Ihor Radchenko <yanta...@gmail.com> writes:

>> Everyone has their own workflows, but I think the way you are approaching
>> this problem is "wrong". 
> I think I need to elaborate on the use-cases more then.
> I am well aware about the concept of NEXT actions, GTD, projects, and
> using categories to bring task context in agenda. However, the problem I
> am trying to solve is more subtle.
> Sometimes, subdividing a task into NEXT sub-tasks is simply overkill
> leading to redundancy. Consider the following example of reading a book,
> when the task of reading is also part of bigger project:

Chiming in briefly to say that I agree: many of my TODO use-cases simply
don't make any sense broken up into sub-tasks. So much of what I do is
email-based discussions -- about project proposals, textual edits,
contract negotiations -- and as the discussion evolves the TODO bounces
back and forth between NEXT and WAIT. This is also the fundamental
approach of Gnorb. There's no useful way to break that evolving
discussion into subtasks. All I want to know is, what am I WAITing on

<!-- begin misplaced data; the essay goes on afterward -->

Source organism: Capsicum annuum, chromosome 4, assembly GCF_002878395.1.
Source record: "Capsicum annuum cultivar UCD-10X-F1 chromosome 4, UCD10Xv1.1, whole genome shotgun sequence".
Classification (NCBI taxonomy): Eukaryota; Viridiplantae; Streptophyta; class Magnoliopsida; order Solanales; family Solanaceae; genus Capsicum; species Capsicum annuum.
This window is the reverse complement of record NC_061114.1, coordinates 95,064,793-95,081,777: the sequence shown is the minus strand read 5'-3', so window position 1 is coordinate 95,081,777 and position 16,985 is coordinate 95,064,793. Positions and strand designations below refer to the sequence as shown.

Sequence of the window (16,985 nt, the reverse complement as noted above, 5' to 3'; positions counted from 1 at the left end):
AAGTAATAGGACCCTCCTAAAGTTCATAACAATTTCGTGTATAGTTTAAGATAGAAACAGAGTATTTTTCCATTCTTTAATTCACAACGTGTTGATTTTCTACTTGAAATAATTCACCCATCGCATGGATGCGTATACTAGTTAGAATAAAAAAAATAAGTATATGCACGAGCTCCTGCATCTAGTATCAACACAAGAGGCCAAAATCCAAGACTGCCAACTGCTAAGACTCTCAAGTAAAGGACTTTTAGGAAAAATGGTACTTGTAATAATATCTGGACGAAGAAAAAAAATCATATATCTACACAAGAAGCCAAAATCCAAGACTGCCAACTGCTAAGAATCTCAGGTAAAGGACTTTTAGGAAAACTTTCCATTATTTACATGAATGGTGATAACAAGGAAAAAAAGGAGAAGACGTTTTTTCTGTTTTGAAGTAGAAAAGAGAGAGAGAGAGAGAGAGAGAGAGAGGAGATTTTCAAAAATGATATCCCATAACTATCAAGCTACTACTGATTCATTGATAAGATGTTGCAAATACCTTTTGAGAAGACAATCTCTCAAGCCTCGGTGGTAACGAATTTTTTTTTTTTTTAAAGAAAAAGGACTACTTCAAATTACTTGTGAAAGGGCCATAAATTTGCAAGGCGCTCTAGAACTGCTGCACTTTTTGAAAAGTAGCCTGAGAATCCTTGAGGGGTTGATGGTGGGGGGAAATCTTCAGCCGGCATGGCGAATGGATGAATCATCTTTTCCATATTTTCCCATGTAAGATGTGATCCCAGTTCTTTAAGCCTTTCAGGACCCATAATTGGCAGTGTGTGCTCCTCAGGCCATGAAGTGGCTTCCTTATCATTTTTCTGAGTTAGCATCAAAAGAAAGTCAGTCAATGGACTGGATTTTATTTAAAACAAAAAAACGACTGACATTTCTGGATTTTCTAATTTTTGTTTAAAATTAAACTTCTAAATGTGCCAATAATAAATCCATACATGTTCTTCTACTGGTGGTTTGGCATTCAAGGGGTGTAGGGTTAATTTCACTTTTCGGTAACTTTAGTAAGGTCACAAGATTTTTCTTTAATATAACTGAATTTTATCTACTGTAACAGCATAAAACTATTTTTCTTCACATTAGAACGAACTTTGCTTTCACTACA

and how long have I been WAITing, and if the ball's in my court, what am
I doing NEXT.

I looked into implementing something like what Ihor is suggesting
(except using a message-area echo), ran into some of the same
difficulties (the semi-real status of notes), and then noticed that
<SPC> on an Agenda item shows the item in another window with its
LOGBOOK expanded, meaning you can see the whole evolution of the TODO at
a glance. And "o" hides it away again. That took most of the steam out
of my plans, and I figured it was good enough.

Re the formatting issue, maybe the easiest thing would simply be to say
by fiat that only notes in a LOGBOOK drawer were eligible for special
parsing. If you're sticking notes in the subtree body, they're just a
list. Since no special note-handling facilities currently exist, no one
would lose out on anything if we said any future such facilities would
require the LOGBOOK.


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